Results 221–240 of 2037 for speaker:George Lyon

Scottish Parliament written answers — Islay: Islay (30 Mar 2000)

George Lyon: To ask the Scottish Executive what steps it is taking to restructure the dairy industry on Islay following the closure of the Islay Creamery.

Scottish Parliament written answers — Caledonian MacBrayne: Caledonian MacBrayne (3 Apr 2000)

George Lyon: To ask the Scottish Executive to list all the parties approached as part of the review of Caledonian MacBrayne’s fare structure announced by the Minister for Transport and the Environment on 21 January this year, and to outline what timescale has been put on the review.

Scottish Parliament: Holyrood Project (5 Apr 2000)

George Lyon: Will the member give way?

Scottish Parliament: Holyrood Project (5 Apr 2000)

George Lyon: Mr McLetchie will accept that the corporate body authorised the increase in floor space in the new building, provision for 203 extra researchers, and the change to the debating chamber. His party has a member on the corporate body. Does his party not accept some responsibility for those decisions?

Scottish Parliament: Holyrood Project (5 Apr 2000)

George Lyon: Will the member give way?

Scottish Parliament: Holyrood Project (5 Apr 2000)

George Lyon: rose—

Scottish Parliament: Holyrood Project (5 Apr 2000)

George Lyon: rose—

Scottish Parliament: Holyrood Project (5 Apr 2000)

George Lyon: rose—

Scottish Parliament: Holyrood Project (5 Apr 2000)

George Lyon: rose—

Scottish Parliament: Holyrood Project (5 Apr 2000)

George Lyon: On a point of order. Why do the parties have winding-up speeches? Surely only those who are supporting the amendments should be winding up, as we are debating a back-bench motion and amendments.

Scottish Parliament: Public Services (6 Apr 2000)

George Lyon: Listening to Mr Wilson and his SNP colleagues, I hear the same old constitutional debate over and over again. He seems to know something that the rest of us have missed. It seems that there is enough money out there to pay for absolutely everything in Scotland, but the wicked people down south are not letting us have it all, and all Scotland needs, of course, is separation from England; then,...

Scottish Parliament: Public Services (6 Apr 2000)

George Lyon: As Fergus Ewing well knows, we are opposed to the fuel price escalator, but what the constituents of Argyll are especially pleased about is the huge increase in education spending that has taken place and the increase in health spending that is about to come over the next three years.

Scottish Parliament: Public Services (6 Apr 2000)

George Lyon: I will come to that. Wait your time. The fifth technique used in SNP speeches is that on no account should a sense of fiscal responsibility be allowed to get in the way of economic policy. Those five principles sum up the SNP's approach and underlie today's motion. The principle of responsible economics seemed to be understood by the SNP during the election campaign. A document that is not...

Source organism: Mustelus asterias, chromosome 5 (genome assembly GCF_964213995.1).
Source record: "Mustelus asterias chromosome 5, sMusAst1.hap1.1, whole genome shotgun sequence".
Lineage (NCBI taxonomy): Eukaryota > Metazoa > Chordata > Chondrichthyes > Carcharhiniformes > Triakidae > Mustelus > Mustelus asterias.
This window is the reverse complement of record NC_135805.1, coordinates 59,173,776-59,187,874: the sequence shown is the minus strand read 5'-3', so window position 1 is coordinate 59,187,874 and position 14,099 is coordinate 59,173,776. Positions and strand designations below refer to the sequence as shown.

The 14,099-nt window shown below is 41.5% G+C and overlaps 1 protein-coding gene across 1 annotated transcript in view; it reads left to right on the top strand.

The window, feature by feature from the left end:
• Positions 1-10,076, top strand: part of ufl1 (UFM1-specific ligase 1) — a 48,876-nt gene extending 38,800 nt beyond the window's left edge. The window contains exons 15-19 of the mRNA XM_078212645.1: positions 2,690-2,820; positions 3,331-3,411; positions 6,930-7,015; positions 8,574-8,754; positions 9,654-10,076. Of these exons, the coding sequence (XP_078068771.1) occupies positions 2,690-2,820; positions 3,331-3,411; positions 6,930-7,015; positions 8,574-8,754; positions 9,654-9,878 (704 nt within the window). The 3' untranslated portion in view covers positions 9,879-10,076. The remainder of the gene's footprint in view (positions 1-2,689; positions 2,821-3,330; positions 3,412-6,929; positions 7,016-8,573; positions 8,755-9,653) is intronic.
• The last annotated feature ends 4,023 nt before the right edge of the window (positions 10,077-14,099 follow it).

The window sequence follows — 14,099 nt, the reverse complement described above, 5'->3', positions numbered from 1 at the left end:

Scottish Parliament: Public Services (6 Apr 2000)

George Lyon: I have taken two already. I am moving on. That policy is a far cry from the SNP's policies these days. Now, it wants to increase spending on everything under the sun. The manifesto is a far cry from Andrew Wilson's spendonomics: at the last count, the spending pledges totalled more than £2.5 billion of extra spending—which, of course, would require an extra 10p on income tax to fund it....

Scottish Parliament: Public Services (6 Apr 2000)

George Lyon: I am going to move on, because I have only a couple of minutes left. The Scottish Executive has presided over considerable growth in the three priority areas for the Liberal Democrats: health, education and, of course, rural Scotland. On health, we have delivered £43 million so far. Spending on health is significantly higher per head of population—18 per cent, or £150 per person—than it...

Scottish Parliament: Public Services (6 Apr 2000)

George Lyon: As Fiona Hyslop knows, spending on health in Scotland is £150 per head—18 per cent—higher than it is in the rest of the UK. After next year's increase it will still be £150, or 18 per cent, higher than it is in the rest of the UK. The people of Scotland benefit from the Barnett formula because it delivers 18 per cent extra spending on health per head of population. That is a fact—not...

Scottish Parliament: Public Services (6 Apr 2000)

George Lyon: Which level of spending is the SNP saying it would spend on health and education in a separate Scotland? Would it be the same level as in Finland, or in Sweden or in Denmark?

Scottish Parliament: Dairy Industry (6 Apr 2000)

George Lyon: Is Adam Ingram saying that the Scottish Agricultural Organisation Society, which was set up by the Scottish Executive to encourage co-ops to be set up in Scotland—which he has argued for—should be mothballed and the powers handed to Scottish Enterprise and Highlands and Islands Enterprise?

Scottish Parliament: Dairy Industry (6 Apr 2000)

George Lyon: Is the member arguing that the SAOS's powers should be handed over?

Scottish Parliament: Dairy Industry (6 Apr 2000)

George Lyon: If the European price is now below the world price, why do we need export restitutions to allow us to export products from the EU into world markets?


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